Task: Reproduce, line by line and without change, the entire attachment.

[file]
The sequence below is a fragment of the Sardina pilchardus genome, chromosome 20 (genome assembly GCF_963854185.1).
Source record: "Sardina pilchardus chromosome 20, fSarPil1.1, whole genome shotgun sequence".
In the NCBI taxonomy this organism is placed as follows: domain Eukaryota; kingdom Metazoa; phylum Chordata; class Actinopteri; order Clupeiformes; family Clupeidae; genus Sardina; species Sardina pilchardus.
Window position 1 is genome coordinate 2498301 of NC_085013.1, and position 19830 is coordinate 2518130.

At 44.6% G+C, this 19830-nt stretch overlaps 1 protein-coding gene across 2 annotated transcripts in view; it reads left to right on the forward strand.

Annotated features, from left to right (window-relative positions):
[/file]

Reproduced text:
The sequence below is a fragment of the Sardina pilchardus genome, chromosome 20 (genome assembly GCF_963854185.1).
Source record: "Sardina pilchardus chromosome 20, fSarPil1.1, whole genome shotgun sequence".
In the NCBI taxonomy this organism is placed as follows: domain Eukaryota; kingdom Metazoa; phylum Chordata; class Actinopteri; order Clupeiformes; family Clupeidae; genus Sardina; species Sardina pilchardus.
Window position 1 is genome coordinate 2498301 of NC_085013.1, and position 19830 is coordinate 2518130.

At 44.6% G+C, this 19830-nt stretch overlaps 1 protein-coding gene across 2 annotated transcripts in view; it reads left to right on the forward strand.

Annotated features, from left to right (window-relative positions):